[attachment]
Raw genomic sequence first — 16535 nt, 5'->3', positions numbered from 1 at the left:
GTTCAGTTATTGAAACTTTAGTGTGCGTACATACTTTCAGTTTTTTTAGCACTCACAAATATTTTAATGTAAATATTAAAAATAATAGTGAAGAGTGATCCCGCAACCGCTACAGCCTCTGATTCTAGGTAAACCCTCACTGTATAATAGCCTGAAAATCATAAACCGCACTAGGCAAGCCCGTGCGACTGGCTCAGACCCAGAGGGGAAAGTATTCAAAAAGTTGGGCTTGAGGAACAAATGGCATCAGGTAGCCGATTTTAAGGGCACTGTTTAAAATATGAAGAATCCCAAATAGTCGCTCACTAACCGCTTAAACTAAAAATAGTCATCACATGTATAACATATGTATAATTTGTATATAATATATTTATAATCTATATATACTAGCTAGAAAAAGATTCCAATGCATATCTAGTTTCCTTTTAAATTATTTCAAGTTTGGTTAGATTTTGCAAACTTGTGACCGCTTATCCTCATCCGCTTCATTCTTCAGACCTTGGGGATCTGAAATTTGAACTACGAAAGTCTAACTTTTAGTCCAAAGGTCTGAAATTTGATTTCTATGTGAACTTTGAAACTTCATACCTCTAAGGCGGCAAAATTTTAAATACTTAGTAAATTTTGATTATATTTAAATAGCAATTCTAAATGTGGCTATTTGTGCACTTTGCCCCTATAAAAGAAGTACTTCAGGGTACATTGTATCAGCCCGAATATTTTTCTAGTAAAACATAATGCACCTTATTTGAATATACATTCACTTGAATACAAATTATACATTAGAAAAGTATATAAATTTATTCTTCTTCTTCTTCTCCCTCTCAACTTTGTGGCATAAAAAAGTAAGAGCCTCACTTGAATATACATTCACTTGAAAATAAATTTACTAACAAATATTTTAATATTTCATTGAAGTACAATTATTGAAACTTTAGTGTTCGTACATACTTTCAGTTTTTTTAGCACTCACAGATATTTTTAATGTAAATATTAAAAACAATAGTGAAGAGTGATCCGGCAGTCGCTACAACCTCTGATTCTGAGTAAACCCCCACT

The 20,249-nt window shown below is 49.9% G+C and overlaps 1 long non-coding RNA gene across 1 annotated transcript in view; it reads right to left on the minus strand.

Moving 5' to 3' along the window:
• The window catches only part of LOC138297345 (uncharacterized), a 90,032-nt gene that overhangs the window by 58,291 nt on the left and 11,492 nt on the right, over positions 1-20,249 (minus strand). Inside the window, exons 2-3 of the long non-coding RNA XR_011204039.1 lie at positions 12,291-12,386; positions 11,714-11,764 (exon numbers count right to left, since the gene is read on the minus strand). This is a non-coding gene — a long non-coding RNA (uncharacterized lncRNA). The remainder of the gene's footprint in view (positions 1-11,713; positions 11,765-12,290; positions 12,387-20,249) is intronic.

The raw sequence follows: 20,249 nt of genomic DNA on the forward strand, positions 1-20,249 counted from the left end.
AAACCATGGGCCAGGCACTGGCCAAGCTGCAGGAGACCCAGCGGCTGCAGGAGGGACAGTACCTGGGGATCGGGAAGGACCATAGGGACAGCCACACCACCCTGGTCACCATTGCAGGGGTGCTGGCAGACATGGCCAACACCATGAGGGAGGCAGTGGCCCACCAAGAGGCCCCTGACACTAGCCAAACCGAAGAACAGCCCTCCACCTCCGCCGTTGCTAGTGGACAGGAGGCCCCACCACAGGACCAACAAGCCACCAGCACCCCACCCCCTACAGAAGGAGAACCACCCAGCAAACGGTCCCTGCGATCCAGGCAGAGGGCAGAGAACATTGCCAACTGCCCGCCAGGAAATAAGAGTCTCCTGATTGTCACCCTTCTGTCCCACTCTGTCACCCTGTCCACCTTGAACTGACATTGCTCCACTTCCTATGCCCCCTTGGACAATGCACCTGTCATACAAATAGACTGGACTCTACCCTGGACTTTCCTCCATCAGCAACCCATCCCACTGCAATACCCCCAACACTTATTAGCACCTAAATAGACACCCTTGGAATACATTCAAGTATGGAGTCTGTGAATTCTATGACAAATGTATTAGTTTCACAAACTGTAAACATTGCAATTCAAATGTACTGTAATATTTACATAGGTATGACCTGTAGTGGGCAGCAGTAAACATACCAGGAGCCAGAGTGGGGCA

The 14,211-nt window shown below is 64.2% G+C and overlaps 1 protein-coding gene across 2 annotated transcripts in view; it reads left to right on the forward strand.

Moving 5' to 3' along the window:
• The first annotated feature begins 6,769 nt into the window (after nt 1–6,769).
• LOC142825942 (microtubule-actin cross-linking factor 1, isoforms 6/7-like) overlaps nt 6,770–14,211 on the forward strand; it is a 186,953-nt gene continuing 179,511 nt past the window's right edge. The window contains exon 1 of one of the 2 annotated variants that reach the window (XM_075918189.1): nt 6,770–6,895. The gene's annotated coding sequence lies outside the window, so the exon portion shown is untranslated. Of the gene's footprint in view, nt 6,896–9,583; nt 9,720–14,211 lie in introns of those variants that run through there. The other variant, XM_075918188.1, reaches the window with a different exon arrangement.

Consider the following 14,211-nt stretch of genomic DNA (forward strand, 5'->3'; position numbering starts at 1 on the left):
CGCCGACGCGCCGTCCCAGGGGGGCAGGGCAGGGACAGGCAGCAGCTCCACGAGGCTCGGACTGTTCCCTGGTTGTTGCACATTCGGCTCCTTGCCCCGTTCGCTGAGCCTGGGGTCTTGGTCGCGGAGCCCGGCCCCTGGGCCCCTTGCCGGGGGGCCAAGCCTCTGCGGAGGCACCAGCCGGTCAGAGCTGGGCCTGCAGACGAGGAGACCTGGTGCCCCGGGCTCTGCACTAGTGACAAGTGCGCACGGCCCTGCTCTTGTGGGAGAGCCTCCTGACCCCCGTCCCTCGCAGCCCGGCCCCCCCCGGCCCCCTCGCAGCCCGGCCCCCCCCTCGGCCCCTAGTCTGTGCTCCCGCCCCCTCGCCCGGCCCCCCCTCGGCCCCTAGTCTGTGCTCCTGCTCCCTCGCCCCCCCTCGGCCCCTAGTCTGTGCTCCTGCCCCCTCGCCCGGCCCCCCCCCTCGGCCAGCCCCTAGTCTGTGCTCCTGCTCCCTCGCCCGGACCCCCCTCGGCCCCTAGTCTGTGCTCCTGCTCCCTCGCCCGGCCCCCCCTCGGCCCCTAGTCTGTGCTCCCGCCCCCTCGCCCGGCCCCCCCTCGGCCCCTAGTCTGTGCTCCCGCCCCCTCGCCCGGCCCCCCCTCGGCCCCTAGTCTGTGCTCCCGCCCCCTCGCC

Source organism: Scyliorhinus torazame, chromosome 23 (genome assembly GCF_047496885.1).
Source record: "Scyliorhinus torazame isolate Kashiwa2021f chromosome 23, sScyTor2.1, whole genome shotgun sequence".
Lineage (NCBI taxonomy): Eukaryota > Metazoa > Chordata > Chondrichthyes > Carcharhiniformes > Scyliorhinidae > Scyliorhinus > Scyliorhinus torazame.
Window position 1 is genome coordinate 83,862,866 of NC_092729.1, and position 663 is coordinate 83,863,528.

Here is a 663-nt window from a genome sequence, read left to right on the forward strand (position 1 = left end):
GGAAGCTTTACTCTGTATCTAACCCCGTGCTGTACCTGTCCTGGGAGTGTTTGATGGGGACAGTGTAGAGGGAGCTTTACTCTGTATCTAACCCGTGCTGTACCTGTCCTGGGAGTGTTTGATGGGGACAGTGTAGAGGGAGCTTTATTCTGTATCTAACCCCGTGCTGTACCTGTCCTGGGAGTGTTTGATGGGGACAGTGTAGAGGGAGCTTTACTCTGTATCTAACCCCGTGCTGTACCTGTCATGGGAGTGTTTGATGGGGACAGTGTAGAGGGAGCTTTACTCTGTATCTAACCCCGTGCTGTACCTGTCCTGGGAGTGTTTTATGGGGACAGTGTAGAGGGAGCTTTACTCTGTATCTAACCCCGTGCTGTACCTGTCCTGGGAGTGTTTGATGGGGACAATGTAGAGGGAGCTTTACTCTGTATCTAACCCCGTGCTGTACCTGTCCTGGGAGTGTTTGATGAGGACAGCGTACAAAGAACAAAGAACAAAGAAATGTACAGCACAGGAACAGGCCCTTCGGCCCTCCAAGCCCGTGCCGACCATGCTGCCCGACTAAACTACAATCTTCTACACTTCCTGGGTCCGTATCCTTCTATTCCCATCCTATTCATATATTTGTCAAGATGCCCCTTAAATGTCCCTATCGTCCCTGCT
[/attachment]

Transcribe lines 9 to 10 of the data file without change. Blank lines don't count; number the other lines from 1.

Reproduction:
Moving 5' to 3' along the window:
• The first annotated feature begins 6,769 nt into the window (after nt 1–6,769).